By Srijan Banerjee
Today was a special day for all of us here at The Peace Centre. The local culture encourages the community to attend church on every Sunday and so, wanting to integrate ourselves with the community, that is what we also did. Although I went through this experience last year, it felt like it was completely new. One by one the Reverends clambered up to the stage, and recited an exert from the Bible or shared a prayer. As many of the speeches were in Rukiga, we could understand little, but it was a good opportunity for personal reflection. I was pleasantly surprised by the beautiful hymns sung by the choir, all backed up with resonating beats booming from the African drums, and the sweet tunes helped us to better understand the local beliefs. We had learnt beforehand that today's service would be longer than most, due to our visit, but we didn't really know what this meant until Golden came up to us with his iconic smile and said, "When you hear the word, thanksgiving, you must go out of the church and help carry the pews we are donating". We gave him a confused look, but before any of us could ask him what he meant, the service had already begun. And so we kept our ears open for the magic word, and when we did, our odd group exited the church and within a few minutes entered again with four large benches, to a gleeful crowd. We lumbered to the front of the church with our heavy benches as the crowd sang happily. These were a gift to the church from The Peace Centre to thank them for supporting us and the children we care for.
Among the many messages shared in church, I understood one fundamental idea which appealed to all the locals: religion was an essential part of their culture, it provided them with hope, and for the most part helped them lead happy lives. I saw the exceptional role that Christianity plays to lift up the spirits of all the people, whether they were rich or poor, young or old. The local church has played an important role in supporting Peace and Golden to integrate our kids into the local community.
As I mentioned before, today was a special day. Important guests were invited to Peace and Golden's humble abode, and a "short programme" was held. Our guests included the Bishop from the Diocese (a very important local man), Mayor of the township, numerous Reverends, the local police, Headmasters from neighbouring schools, the Board of TPC, the staff of the Peace Centre and numerous others who are fundamental to our projects. The program started with a song from the children, followed by Ms. Barnard's nonsensical yet amazingly catchy "family anthem" that she's taught us all to sing. After our introduction, we had speeches from Golden, Peace, the Reverends, our teachers from Dulwich and many others. Perhaps the most memorable speech I heard today was by one of the Reverends. Although I can't recall his exact words, I remember his distinct use of a "futurescope" to explain to us the importance of The Peace Centre and the impact it has on the lives of the children living in it. From what I gathered, if you look carefull you can see your future through this amazing instrument, and because of The Peace Centre, the children now have a bright future, one which gives them the chance to become "lawyers and doctors and engineers and teachers" as put by the Reverend. The afternoon was drawn to a close by the soothing, grateful words of Peace and Mr. Reich who both talked of the large family that TPC has created, and not just for local orphans, but for all of us Dulwuch students too. What a special family to be a part of. I count myself fortunate to be a member. Although many things were lost in translation today, one idea was clear: the local community will be forever grateful to us, just as we will be forever grateful to them.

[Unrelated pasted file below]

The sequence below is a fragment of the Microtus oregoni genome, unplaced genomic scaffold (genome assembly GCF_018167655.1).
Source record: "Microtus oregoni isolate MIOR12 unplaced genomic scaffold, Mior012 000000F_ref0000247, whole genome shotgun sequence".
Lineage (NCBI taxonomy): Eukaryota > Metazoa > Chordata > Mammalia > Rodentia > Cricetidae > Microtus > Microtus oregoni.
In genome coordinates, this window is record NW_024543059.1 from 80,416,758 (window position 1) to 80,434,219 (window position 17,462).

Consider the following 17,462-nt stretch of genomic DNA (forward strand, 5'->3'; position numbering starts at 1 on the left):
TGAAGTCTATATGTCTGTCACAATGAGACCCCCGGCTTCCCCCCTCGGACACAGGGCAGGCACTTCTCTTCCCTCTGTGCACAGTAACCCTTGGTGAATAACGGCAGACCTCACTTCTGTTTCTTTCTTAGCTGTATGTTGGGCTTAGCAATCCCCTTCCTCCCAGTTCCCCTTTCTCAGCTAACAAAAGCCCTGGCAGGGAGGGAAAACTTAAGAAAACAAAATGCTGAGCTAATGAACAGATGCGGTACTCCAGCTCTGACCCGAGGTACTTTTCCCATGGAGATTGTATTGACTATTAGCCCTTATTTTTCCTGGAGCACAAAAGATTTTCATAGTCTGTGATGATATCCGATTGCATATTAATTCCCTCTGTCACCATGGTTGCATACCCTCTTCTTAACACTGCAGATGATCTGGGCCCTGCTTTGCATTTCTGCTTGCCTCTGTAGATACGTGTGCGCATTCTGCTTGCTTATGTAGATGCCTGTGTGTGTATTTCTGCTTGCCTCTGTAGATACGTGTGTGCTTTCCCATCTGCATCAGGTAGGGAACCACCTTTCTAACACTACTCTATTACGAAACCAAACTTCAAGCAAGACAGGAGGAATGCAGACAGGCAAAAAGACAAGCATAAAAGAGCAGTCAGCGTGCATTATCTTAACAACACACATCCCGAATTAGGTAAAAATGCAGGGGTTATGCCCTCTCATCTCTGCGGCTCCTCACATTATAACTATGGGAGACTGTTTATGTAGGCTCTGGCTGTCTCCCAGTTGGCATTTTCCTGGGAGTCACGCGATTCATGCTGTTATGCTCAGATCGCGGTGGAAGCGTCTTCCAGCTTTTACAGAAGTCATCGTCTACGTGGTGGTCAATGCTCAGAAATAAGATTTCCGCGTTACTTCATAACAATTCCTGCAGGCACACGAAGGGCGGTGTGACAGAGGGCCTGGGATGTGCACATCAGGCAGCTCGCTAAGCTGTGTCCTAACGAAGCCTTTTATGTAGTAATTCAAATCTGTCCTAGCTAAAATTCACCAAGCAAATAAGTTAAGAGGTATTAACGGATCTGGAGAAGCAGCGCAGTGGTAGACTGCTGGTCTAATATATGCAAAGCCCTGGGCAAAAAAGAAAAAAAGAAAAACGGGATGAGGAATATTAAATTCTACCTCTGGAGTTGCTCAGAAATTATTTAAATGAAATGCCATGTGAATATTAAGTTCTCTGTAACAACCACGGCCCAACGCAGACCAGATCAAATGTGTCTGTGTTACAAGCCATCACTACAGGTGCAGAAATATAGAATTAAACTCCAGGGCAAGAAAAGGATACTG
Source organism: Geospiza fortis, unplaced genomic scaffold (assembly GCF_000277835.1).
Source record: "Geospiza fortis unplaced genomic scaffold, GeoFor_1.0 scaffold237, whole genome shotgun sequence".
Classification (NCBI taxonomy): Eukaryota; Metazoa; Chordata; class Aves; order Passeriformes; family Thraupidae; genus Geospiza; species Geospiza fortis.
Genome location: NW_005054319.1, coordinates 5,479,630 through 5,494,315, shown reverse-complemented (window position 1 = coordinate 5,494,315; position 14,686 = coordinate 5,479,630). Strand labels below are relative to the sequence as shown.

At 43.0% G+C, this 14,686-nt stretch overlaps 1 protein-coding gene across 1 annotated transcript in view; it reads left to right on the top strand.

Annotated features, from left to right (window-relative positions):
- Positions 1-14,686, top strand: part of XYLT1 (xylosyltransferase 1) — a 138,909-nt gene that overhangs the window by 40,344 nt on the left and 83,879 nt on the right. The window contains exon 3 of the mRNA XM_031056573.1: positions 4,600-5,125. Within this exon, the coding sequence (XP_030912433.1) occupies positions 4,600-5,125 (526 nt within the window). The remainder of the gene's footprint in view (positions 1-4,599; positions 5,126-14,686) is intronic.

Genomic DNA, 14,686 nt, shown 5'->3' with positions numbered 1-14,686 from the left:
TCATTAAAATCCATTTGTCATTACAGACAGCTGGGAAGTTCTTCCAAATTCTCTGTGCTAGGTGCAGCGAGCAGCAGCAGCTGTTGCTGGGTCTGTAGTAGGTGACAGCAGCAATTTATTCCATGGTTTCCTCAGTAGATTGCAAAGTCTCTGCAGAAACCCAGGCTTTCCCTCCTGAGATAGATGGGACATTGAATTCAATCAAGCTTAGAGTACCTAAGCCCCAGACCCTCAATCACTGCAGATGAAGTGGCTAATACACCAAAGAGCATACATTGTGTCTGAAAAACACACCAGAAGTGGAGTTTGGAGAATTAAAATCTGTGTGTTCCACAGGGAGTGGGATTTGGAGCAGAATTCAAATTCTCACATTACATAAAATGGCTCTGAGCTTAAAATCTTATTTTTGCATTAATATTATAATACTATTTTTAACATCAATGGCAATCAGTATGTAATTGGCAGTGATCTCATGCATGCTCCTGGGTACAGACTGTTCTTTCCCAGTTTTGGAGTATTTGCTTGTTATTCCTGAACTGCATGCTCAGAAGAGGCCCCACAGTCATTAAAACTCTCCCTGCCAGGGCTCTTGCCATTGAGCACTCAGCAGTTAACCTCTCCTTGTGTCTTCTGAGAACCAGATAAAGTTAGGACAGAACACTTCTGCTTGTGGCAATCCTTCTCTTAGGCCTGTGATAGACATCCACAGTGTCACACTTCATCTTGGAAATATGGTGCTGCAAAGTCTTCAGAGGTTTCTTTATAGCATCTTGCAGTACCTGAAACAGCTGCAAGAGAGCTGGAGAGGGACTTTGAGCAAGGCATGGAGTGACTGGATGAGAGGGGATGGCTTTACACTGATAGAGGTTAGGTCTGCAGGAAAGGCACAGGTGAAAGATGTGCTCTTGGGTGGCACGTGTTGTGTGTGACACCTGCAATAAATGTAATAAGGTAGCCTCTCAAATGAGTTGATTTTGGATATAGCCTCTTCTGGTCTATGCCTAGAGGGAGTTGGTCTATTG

After our program, we all went to the field to play with the children, and upon our return to the house, the children had discovered their newest source of fun: the swing that we installed on Friday was now stable enough in its foundations to be played on! The children had never even seen a swing before our trip to the lake on Saturday, so they were overcome by excitement! We soon saw that the children were ecstatic around the swing. Their joy brought a surge of energy, which I soon learnt was actually quite hard to control. Miss Yu and Mao had established a rule for the children, ten swings each and then they were to go to the back of the line. I think it is safe to say that this rule worked fine, but it seemed the children had turned into a crowd hyperactive toddlers, overflowing with eagerness to try the swing! I'm not sure I have ever had such a crazy experience before, the whole time my feelings jumped from happiness to dread as the swings came within an inch of each other... all amidst cries of laughter and ecstasy. It is great to see the children so happy.
Today was a long and important day. We continued to integrate ourselves into this community as Peace and Golden showed what great hosts they are, and as I reflected on how different the future can be for some of these children now. I am keeping my fingers crossed that the 'futurescope' will be right, and that we will see these children grow into people who can make a difference in this community, and who will be equipped to pass the message of 'love, care and a home' onto the next generation of orphans who deserve a future filled with hope too.
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Who are we?
A team working alongside Golden Magezi in Bukinda, Uganda, running an orphanage that provides kids with love, family and an education.